First Hand Accounts of the 151e R.I.
Lance-Corporal Henri Laporte
II. Battle in the Argonne (1915)
Hardly has order been reestablished in our trenches than, around 2:00 am, the bombs start to fall again on both sides. Three long hours elapse under this hail of gunfire. The ranks begin to disperse themselves. Deaths here and there, wounded who make off as they are hit. The "dry ravine" situated behind our lines is covered in a thick cloud of smoke, which suffocates us. From 5:00 to 9:00 am, it's hell. We are cut off from the first lines, everything is smashed. Five of us from our section stay at the entrance of the communication trench, completely isolated from the rest of the company. At 9:15 am, the first German grenades explode above our heads. And while three of my comrades established a barricade of packs at the entrance of the communication trench, we throw the grenades which we still have in our supply nonstop.
The German attack has been launched and their foot-soldiers have seized our first lines. It was a move by the Crown Prince's army. They continued their progression vigorously toward our second line, which had already been partly ceded. We are in this second line, at the top end of the communication trench that we've been defending. Behind us is the ravine. We have to try hard to hold on for as long as possible. All five of us continued to fight on. We still had grenades, which we threw continuously. Two of my comrades use their rifles in order to hold back the Germans, who try to jump over the parapets. Our 75 shells exploding a dozen meters from us, gave us a little respite in order to view the ground in front of us already covered in many dead bodies.
Sergeant Rolina* was laying down next to us at the bottom of the communication trench. Both of his legs are frightfully mutilated. Poor comrade! A moment before, I had taken him in my arms and we could no longer look after him. I will never forget this sight of suffering. Now, the firing was about to flare up again. Another comrade fell by our side, struck in the middle of his chest by a shell fragment, which sent me rolling to the ground. I was quickly relieved to find I hadn't been harmed. Three of us were left in this precarious position. Lieutenant de La Ferrière, a young, 20-year-old Saint-Cyrian** who was with us, empties his revolver nonstop.
*Sergeant Rolina's death is mentioned in the regimental historical.
**Saint-Cyr was one of the most prestigiuos of the elite military academies in France.
Finally, around 10:00 am the battle lessens in intensity. We no longer knew where we were, isolated from our company. We stayed on "high-alert." The communication trench descending toward the dry ravine was swept by a German machine-gun. It was the only one which had allowed me to stay in liaison. We couldn't move in either direction. We have remade our sand-bag barricades on either side of us. In a way, we were walled up alive. The most unfortunate thing was that we were lacking ammunition. We were at the merci of a German raid. Around midnight, we tried quietly to go down the communication trench, but the concentrated fire of several machine-guns stopped us.
It was only about 2:00 am when all three of us succeeded in getting to the ravine. At the bottom, we come upon several comrades who had escaped the carnage like us. Under the direction of a lieutenant, we erected a sand-bag barricade at the bottom of the communication trench and waited for events to unfold. In the pre-dawn, we were forced to evacuate this position in order to rejoin the reserve trenches on the slope of the ravine. But this position soon turned out to be untenable. We were under fire from all sides, except from behind. Finally, pulling back about 50 meters, we tried with other comrades to set up some strong-points. There was a little confusion: our commander had to time to explain the defense and counter-attack plan, which was quickly organized.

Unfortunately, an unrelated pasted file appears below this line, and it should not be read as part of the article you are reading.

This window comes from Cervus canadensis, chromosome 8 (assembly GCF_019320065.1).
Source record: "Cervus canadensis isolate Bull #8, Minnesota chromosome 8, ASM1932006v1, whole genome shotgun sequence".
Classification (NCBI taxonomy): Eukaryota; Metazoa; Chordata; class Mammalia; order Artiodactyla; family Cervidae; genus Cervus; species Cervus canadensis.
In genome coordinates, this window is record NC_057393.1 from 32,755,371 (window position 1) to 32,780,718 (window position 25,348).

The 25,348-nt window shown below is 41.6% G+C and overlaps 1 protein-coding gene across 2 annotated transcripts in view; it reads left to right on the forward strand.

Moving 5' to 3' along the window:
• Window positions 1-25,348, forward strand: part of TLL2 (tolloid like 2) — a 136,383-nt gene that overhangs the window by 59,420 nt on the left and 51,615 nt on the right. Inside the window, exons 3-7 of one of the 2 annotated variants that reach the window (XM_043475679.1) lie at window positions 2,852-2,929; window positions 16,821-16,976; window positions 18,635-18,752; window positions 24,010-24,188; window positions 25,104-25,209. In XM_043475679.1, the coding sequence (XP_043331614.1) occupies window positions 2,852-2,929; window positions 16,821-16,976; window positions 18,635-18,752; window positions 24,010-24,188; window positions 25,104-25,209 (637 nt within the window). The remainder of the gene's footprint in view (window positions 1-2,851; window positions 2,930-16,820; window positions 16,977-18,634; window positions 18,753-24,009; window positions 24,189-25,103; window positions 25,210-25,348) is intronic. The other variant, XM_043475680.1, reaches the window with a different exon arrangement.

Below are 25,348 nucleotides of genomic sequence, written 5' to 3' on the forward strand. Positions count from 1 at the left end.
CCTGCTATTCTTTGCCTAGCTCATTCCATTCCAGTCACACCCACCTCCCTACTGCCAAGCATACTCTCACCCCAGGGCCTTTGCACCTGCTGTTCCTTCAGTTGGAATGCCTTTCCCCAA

The day of 1 July was pretty calm until 5:00 pm. From their side, the Germans took a breather, and certainly organized the roughly 100 meters, in depth, of ground taken from us the night before. Around 5:15 pm, the German machine-guns spread out into the ravine from the other side of the slope that we had lost. They crackled and death came to cut down our ranks already thinned out. However, we've received reinforcements around 4:00 pm and haven't moved from the newly occupied positions. Around 5:30 pm, the machine-gun fire stopped. Immediately, we spotted German foot-soldiers which descended towards us in more or less closed ranks. We fired non-stop up into them (at this moment, we were placed about 150 meters from each other). Entirely coincidentally, the ground facilitated our defense. We fired deliberately.
In the evening of 3 July, we're still in the same positions, but the effective of our unit like those beside us is reduced to around 20 men. Around midnight, we're relieved by fresh troops who are going to counter-attack at dawn. We're lead to La Harazée...debilitated with exhaustion. I'm especially thirsty, like many of my comrades. Hike made, we drink the water from a little stream which runs in the forest despite the bad smell. We drink, drink without being able to satisfy our thirst. At La Harazée we find some biscuits that we eat without appetite. We no longer have our packs. Our rifle is our supreme equipment. Shells fired by our artillery pass close over our heads. Once again, what a deluge of fire! It's the preparation of the ground for the counter-attack. Further off toward La Placardelle, we perceive the uninterrupted flashes of fire from our heavy guns. We leave in small groups down the big road that will lead us to Florent. We march by twos arm lengths apart. Our rifles weigh heavy on our bruised shoulders.